Bring Your Mod Squad to LA Modern Homes: Part 2


Eames House

Located on a scenic oceanfront bluff in Pacific Palisades, the Eames House was the family home of Charles and Ray Eames, celebrated for their groundbreaking, often playful contributions to furniture and industrial design, architecture, films, exhibitions, and even toys! The Eames house, also known as Case Study House #8, was built in 1948 as part of the Case Study House Program, which ran from the mid-1940s until the early 1960s under the auspices of Art and Architecture magazine. Publisher John Entenza challenged the architectural community to create homes that expressed modern life in the post-World War II era, and many of those experimental homes (prized by fans of mid-Century Modern design) are still standing in Los Angeles today.

Using mostly off-the-shelf materials, including extensive glass and steel, the Eames’ colorful home was designed as a place where their life, work, and play co-existed with nature. We were struck by how much of the building’s sensibility is echoed in now popular, post-War housing developments like Brentwood’s Crestwood Hills neighborhood and the Gregory Ain track in Mar Vista.

Eames_CR.CR 027_©

Charles and Ray Eames moved into the house on Christmas Eve, 1949, and lived there for the rest of their lives. The interior—much of which is easy to see even from outside the house—including a charming collection of non-Western art and other artifacts, remains very much the way it was during their lives there.
Today the Eames House, now operated by the Eames Foundation, is an iconic landmark visited by people from all over the world. When we were last there, the only other visitors were a few families from Japan and Denmark. Take advantage of the Foundation’s charming offer of blankets to spread out on the beautiful meadow that unfolds in front of the property. The Foundation even loans out sets of the whimsical, interlocking Giant House of Cards decks that the Eames designed in 1953, and young children (and adults!) will enjoy playing with them to build their own colorful forts.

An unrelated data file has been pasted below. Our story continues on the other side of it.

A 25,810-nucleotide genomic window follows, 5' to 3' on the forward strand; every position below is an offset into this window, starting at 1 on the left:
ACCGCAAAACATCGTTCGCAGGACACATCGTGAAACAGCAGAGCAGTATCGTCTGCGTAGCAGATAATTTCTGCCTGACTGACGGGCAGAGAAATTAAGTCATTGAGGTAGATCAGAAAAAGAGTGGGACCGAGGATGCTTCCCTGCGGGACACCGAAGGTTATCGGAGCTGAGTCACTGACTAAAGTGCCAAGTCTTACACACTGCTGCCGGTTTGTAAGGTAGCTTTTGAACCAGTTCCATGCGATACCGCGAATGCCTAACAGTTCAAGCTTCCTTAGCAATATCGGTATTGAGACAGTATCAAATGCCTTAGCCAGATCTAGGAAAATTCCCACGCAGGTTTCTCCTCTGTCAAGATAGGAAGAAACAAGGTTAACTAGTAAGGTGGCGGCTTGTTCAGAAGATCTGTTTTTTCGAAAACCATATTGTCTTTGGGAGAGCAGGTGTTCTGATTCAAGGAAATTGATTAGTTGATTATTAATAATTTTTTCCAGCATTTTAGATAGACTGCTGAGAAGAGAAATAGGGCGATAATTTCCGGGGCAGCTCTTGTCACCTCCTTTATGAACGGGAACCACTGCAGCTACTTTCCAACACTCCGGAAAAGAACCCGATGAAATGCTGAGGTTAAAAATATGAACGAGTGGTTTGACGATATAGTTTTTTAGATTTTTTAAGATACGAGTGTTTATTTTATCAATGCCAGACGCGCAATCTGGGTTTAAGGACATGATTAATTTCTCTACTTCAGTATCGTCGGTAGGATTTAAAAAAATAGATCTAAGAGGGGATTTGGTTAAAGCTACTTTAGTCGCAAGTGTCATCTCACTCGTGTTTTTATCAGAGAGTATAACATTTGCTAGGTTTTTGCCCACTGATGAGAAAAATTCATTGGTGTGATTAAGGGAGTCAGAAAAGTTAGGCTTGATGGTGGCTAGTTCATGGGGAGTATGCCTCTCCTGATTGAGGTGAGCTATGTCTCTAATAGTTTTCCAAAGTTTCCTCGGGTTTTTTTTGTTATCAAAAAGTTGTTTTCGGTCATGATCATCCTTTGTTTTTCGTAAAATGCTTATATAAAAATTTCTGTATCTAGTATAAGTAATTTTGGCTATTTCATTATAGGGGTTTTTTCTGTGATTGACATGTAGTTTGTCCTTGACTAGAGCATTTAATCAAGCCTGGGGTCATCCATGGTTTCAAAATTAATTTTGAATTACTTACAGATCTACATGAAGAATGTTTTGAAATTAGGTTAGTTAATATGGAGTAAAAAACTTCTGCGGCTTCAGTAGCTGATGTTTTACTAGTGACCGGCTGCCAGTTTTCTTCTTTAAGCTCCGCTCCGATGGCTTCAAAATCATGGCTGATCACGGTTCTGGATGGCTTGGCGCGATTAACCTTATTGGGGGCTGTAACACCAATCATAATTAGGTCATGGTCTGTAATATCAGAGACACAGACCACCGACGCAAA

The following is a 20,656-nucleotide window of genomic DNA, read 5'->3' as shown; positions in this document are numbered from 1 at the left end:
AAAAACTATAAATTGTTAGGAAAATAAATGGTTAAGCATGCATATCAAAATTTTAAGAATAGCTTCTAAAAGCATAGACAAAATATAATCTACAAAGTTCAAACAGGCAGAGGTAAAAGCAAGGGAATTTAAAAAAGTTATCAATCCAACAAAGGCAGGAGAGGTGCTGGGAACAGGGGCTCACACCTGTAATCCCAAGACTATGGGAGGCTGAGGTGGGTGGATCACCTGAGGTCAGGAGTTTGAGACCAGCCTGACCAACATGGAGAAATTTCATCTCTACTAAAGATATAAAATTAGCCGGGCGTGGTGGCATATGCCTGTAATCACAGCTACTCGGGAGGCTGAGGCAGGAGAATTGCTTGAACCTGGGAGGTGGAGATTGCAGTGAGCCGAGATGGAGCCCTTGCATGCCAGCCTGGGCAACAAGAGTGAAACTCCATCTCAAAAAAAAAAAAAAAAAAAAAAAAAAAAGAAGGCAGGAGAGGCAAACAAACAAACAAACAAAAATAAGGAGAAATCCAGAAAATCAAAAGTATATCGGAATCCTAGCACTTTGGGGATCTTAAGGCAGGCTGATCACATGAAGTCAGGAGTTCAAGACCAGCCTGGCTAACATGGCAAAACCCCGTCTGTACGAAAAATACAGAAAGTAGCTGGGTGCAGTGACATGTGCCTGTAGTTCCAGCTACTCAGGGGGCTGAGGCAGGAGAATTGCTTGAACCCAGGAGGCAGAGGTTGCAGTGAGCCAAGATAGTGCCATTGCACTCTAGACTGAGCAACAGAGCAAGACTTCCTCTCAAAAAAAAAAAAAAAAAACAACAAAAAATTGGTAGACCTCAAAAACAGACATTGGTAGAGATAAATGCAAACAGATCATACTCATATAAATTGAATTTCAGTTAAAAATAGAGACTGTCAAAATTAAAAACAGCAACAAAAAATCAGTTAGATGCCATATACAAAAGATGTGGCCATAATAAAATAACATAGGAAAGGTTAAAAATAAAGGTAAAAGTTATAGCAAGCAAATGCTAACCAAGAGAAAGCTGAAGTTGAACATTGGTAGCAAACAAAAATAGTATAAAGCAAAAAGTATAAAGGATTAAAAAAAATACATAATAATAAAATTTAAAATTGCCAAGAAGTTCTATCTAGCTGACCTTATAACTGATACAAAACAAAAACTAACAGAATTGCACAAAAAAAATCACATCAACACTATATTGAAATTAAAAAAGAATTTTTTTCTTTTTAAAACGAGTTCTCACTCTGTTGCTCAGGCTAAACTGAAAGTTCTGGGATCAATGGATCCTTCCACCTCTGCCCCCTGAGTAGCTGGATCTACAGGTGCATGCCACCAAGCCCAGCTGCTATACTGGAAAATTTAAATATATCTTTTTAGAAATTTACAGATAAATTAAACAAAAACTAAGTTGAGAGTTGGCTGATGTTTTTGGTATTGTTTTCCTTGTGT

Eames House

In 2012, this living room was moved to LACMA as part of an exhibition on California Design. And, here is an article describing the process.

The house is situated at the end of a private lane off of Chautaugua Boulevard in Pacific Palisades, just up from the coast. Free street parking is available on Corona del Mar, north of the house, and a short-but-slightly steep walk to it. Be sure to walk out to the bluff’s edge to take in the spectacular view, and also to stroll to the signage in the meadow that gives further insights into the Eames remarkable philosophies on life and design.

Interior tours are pricey (starting at $275 for two adults) since they serve as fundraisers for maintaining the property, but the house and its gestalt can be readily experiences via self-guided exterior tours, which are $10/per person (free for students and children). Rest assured that the main rooms on the ground floor of the house are easily viewable through open doors and the expanses of glass that comprise most of the walls of the house.

Reservations are required. The house is open from 10:oo AM –4:00 PM every day but Wednesday and Sunday.

Eames House // 203 Chautaugua Boulevard, Pacific Palisades, CA 90272 // 310-459-9663

 PHOTO CREDIT: © Eames Office, LLC

Article by Stacey Ravel Abarbanel

To read the other articles in this series about LA architecture, click here for Schindler House and here for Hollyhock House.